In a paper accepted at POPL 2016 Matt Brown and Jens Palsberg constructed a self-interpreter for System $F_\omega$, a strongly normalizing typed $\lambda$-calculus. This came as a bit of a surprise as it is “common knowledge” that total programming languages do not have self-interpreters.
Thinking about what they did I realized that their conditions allow a self-interpreter for practically any total language expressive enough to encode numbers and pairs. In the PDF note accompanying this post I give such a self-interpreter for Gödel’s System T, the weakest such calculus. It is clear from the construction that I abused the definition given by Brown and Palsberg. Their self-interpreter has good structural properties which mine obviously lacks. So what we really need is a better definition of self-interpreters, one that captures the desired structural properties. Frank Pfenning and Peter Lee called such properties reflexivity, but only at an informal level. Can someone suggest a good definition?
Here are the slides of my TYPES 2015 talk “The troublesome reflection rule” with fairly detailed presenter notes. The meeting is taking place in Tallinn, Estonia – a very cool country in many senses (it’s not quite spring yet even though we’re in the second half of May, and it’s the country that gave us Skype).
Download slides: The troublesome reflection rule (TYPES 2015) [PDF].
This is a draft version of my contribution to “A Computable Universe: Understanding and Exploring Nature as Computation”, edited by Hector Zenil. Consider it a teaser for the rest of the book, which contains papers by an impressive list of authors.
Abstract: Intuitionistic mathematics perceives subtle variations in meaning where classical mathematics asserts equivalence, and permits geometrically and computationally motivated axioms that classical mathematics prohibits. It is therefore well-suited as a logical foundation on which questions about computability in the real world are studied. The realizability interpretation explains the computational content of intuitionistic mathematics, and relates it to classical models of computation, as well as to more speculative ones that push the laws of physics to their limits. Through the realizability interpretation Brouwerian continuity principles and Markovian computability axioms become statements about the computational nature of the physical world.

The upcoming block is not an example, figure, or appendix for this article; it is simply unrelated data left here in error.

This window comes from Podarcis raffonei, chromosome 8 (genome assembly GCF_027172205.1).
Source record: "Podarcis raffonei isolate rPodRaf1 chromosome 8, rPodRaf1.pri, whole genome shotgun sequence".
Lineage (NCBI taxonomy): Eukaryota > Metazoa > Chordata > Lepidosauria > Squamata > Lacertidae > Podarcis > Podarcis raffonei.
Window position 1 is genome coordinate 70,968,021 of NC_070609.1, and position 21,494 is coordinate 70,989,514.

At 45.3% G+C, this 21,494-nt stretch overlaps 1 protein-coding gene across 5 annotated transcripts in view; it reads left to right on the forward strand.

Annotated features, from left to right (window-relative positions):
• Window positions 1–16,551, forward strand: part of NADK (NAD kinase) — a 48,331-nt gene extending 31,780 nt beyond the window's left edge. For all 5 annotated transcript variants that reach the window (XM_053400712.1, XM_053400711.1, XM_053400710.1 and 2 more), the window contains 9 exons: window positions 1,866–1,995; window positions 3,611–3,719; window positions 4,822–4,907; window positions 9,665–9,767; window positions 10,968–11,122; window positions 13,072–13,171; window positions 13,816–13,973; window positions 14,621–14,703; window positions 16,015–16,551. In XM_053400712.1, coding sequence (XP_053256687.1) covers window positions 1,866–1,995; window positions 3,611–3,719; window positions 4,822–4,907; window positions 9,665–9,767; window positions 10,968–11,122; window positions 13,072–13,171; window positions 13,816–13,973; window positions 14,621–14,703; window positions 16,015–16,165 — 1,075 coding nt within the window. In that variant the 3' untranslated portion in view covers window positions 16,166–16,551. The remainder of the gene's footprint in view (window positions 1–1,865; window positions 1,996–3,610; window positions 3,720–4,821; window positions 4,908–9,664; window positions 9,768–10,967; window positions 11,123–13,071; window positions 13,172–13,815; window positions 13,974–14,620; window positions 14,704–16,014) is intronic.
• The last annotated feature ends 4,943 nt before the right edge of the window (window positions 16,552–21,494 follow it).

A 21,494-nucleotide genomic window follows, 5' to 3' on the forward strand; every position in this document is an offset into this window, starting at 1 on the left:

The HoTT book is finished!
Since spring, and even before that, I have participated in a great collaborative effort on writing a book on Homotopy Type Theory. It is finally finished and ready for public consumption. You can get the book freely at http://homotopytypetheory.org/book/. Mike Shulman has written about the contents of the book, so I am not going to repeat that here. Instead, I would like to comment on the socio-technological aspects of making the book, and in particular about what we learned from open-source community about collaborative research.
Continue reading The HoTT book
With Matija Pretnar.
Abstract: Eff is a programming language based on the algebraic approach to computational effects, in which effects are viewed as algebraic operations and effect handlers as homomorphisms from free algebras. Eff supports first-class effects and handlers through which we may easily define new computational effects, seamlessly combine existing ones, and handle them in novel ways. We give a denotational semantics of eff and discuss a prototype implementation based on it. Through examples we demonstrate how the standard effects are treated in eff, and how eff supports programming techniques that use various forms of delimited continuations, such as backtracking, breadth-first search, selection functionals, cooperative multi-threading, and others.
Download paper: eff.pdf
ArXiv version: arXiv:1203.1539v1 [cs.PL]
To read more about eff, visit the eff page.